About a dozen or so years after my grandfather died, I lost my father Alan. It was sudden and shocking. Dad is the most significant influence in my life. A quarter of a century later, I am four years older than Dad was when he died, and I still go to ring him. What I think about most are the conversations we never got to have. We still had a lot of talking to do.
But we do not rise to the level of our ambition, we fall to the level of our capability, and leadership insight is critical. We will not achieve this understanding by “working harder”, it is achieved by “thinking harder”.
Discipline, like goals, is overrated. It is likely to help in the short term, but is unlikely to be a long-term solution. Motivation wanes for many reasons, human nature takes over, and momentum is lost.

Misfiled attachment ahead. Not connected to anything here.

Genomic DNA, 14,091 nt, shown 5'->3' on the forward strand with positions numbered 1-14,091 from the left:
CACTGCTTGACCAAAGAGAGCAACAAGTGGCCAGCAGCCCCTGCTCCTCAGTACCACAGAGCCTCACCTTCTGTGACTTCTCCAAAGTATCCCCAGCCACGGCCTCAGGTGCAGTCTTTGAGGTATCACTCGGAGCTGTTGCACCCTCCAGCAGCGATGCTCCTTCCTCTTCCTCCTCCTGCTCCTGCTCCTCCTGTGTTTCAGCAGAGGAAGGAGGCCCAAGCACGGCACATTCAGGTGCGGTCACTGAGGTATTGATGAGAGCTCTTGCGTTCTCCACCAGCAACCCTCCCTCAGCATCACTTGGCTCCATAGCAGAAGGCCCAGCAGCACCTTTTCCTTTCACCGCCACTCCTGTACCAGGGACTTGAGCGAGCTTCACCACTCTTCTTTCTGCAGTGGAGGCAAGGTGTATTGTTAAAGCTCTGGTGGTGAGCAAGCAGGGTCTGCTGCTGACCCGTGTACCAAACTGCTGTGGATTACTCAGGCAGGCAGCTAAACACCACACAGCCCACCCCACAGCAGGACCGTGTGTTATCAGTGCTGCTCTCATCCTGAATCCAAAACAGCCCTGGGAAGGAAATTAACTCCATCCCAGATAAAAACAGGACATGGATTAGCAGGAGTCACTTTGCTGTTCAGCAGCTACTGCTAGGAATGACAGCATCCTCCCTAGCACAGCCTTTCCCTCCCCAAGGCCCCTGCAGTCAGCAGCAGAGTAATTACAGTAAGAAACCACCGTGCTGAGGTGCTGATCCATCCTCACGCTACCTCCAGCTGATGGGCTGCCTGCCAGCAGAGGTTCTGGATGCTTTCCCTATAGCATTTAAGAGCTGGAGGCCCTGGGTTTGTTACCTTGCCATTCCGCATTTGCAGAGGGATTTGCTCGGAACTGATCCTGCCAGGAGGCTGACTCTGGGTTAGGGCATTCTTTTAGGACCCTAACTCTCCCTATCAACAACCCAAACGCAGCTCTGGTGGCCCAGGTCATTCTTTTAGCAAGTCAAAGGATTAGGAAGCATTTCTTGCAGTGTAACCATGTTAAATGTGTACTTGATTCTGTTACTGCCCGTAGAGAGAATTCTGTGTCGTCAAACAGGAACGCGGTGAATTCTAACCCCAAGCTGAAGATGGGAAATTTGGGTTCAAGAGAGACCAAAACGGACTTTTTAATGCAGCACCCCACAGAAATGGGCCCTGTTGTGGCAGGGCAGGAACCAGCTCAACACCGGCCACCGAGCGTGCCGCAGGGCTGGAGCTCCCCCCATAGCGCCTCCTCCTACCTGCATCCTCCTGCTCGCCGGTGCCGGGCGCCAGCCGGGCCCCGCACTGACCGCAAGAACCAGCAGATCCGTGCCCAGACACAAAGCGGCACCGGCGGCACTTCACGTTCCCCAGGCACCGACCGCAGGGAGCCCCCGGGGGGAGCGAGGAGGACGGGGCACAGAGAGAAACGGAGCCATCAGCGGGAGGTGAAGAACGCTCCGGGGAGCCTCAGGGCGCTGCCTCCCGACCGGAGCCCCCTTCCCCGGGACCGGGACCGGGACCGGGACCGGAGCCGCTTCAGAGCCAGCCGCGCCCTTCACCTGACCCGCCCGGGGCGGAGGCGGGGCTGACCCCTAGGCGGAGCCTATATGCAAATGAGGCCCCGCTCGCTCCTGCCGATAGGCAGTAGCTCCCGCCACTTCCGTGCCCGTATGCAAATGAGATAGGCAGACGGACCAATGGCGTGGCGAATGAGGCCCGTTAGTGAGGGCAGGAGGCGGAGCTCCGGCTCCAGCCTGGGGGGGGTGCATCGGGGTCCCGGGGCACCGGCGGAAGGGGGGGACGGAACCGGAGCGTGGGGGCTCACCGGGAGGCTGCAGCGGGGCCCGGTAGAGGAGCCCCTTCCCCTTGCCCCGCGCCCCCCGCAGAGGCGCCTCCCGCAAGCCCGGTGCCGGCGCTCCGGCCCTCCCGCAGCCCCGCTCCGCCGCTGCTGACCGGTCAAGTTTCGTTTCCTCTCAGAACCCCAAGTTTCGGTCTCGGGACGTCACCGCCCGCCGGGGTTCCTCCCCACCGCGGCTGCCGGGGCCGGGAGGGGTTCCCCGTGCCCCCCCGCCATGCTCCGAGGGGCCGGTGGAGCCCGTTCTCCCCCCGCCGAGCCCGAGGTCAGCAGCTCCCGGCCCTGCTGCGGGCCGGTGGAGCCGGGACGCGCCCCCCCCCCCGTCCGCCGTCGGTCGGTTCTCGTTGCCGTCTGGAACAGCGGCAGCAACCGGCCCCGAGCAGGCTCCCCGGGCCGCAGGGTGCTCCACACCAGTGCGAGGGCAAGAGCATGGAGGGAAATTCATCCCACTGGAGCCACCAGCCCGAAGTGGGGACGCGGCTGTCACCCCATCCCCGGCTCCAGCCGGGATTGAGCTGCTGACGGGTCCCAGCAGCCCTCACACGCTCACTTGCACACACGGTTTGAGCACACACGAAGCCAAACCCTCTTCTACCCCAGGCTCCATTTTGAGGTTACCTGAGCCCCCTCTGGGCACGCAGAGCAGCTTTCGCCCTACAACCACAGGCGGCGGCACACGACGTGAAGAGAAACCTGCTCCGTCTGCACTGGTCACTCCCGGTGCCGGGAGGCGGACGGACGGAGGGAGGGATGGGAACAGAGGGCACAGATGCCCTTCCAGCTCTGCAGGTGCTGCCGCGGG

To be a teacher, you must be a learner, the mindset to embrace the discomfort and ambiguity of taking yourself beyond the limits of your understanding, but with the view “It is not what I learn today, it is what I will teach tomorrow that is important”.
Many of my personal learnings in relation to resilience come from my lived experience as a CEO of AFL clubs. This was a test I failed often, tough lessons learned when dealing with the ups and downs, often with an inappropriate allocation of emotional resources.